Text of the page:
A water firm has announced plans to step up the fight against fatbergs.
Scottish Water and Zero Waste Scotland are working in partnership on a new project to reduce the number of blockages appearing in sewer systems.
The pilot scheme will involve educating businesses and local people in the town of St Andrews on what they should - and should not - be pouring in sinks and flushing down toilets.
Iain Clunie, Food and Drink Programme Manager at Zero Waste Scotland, said the project was "seeking to change behaviour".
Speaking to Julia Hartley-Brewer on the breakfast show, Mr Clunie said: "We have people disposing of fats, oils and grease down drains, sinks and all sorts of other things doing down toilets, we'd prefer didn't.
"The challenge we're looking at is influencing behaviour change."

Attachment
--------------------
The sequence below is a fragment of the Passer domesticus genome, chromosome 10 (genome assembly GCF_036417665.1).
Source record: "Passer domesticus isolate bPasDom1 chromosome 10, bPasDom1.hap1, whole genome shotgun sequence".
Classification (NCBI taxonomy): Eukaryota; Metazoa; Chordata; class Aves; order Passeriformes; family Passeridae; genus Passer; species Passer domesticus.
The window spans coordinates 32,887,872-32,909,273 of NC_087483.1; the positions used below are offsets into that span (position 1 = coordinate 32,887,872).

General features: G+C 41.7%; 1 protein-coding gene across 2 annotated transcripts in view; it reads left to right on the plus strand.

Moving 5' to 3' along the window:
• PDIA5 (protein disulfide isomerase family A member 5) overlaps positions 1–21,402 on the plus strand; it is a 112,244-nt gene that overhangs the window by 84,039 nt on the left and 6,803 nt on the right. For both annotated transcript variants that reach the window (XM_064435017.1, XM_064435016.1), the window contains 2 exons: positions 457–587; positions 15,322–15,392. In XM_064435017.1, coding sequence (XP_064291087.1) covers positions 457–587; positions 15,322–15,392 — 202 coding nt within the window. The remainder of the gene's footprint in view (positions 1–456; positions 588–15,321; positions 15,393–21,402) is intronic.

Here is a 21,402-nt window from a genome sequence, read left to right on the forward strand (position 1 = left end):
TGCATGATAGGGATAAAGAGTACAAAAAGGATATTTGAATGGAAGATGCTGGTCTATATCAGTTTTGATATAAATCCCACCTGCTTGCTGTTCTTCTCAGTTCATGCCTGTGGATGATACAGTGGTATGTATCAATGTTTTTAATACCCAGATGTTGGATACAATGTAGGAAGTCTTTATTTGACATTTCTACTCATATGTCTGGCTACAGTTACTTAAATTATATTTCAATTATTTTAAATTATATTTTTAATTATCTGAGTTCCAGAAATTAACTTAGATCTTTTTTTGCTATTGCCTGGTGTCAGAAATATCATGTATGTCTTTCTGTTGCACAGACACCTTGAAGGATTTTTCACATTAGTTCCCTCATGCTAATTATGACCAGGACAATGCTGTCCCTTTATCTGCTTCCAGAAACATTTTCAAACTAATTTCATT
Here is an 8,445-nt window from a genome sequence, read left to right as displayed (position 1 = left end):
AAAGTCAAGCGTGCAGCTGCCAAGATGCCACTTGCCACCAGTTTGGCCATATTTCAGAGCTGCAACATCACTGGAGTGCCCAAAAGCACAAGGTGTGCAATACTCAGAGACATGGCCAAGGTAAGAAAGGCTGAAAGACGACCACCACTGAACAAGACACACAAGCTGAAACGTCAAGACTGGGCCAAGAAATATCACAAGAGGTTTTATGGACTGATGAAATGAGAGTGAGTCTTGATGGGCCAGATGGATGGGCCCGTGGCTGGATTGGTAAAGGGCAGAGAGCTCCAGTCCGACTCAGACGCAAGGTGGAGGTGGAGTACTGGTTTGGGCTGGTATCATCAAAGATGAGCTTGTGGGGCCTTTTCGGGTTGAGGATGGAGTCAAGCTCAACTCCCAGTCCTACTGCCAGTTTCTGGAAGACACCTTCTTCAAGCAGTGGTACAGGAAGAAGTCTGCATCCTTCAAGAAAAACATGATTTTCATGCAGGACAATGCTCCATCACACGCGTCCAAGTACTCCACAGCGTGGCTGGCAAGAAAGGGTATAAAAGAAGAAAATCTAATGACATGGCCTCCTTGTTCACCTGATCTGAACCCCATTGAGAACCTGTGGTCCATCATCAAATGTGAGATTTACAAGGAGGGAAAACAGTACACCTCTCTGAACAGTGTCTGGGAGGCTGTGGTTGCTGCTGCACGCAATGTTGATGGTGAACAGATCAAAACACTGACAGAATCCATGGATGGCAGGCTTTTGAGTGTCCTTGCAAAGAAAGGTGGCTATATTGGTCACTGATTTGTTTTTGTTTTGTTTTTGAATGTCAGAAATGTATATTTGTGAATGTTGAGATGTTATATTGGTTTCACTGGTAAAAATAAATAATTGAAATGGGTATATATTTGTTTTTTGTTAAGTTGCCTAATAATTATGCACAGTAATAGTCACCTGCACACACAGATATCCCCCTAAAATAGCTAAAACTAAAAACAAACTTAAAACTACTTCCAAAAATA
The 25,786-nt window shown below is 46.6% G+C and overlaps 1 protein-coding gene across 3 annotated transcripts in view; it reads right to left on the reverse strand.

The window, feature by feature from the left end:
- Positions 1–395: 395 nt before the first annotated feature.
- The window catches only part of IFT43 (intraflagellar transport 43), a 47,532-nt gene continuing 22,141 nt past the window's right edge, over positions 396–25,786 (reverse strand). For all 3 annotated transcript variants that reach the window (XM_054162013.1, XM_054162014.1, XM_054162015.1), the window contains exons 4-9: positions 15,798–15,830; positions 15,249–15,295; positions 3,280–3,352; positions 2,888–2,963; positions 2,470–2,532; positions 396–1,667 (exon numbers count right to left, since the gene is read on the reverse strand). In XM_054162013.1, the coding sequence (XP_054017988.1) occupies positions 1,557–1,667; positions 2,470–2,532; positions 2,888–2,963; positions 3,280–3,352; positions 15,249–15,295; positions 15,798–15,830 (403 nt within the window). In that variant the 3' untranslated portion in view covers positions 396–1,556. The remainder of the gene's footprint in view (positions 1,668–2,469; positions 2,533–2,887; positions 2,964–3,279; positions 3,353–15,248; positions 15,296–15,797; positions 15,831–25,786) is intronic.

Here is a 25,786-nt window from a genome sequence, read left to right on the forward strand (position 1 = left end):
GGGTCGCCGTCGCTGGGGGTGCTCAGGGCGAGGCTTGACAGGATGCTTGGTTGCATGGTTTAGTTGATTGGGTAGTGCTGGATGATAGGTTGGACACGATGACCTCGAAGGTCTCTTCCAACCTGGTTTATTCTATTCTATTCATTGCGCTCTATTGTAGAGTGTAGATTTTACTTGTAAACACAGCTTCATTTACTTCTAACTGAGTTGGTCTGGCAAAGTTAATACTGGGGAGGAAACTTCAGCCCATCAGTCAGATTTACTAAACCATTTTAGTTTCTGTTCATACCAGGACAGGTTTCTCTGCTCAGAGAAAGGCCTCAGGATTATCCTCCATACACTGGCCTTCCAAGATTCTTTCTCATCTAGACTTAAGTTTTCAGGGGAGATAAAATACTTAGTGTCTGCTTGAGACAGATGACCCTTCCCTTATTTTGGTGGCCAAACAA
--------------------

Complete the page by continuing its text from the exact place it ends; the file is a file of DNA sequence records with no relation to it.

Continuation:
If successful, the project could be rolled out to other parts of the country.
"I think it's an issue throughout the UK, and Scotland are looking to take the lead with this project," Mr Clunie added.
Fatbergs are blockages which form in sewer systems and are made up of a range non-biodegradable matter, including wet wipes, oil, grease, fat and nappies.
A fatberg weighing 130 tonnes (the equivalent of 11 double-decker buses) was discovered in a London sewer in 2017. A section of it was later put on display in the Museum of London.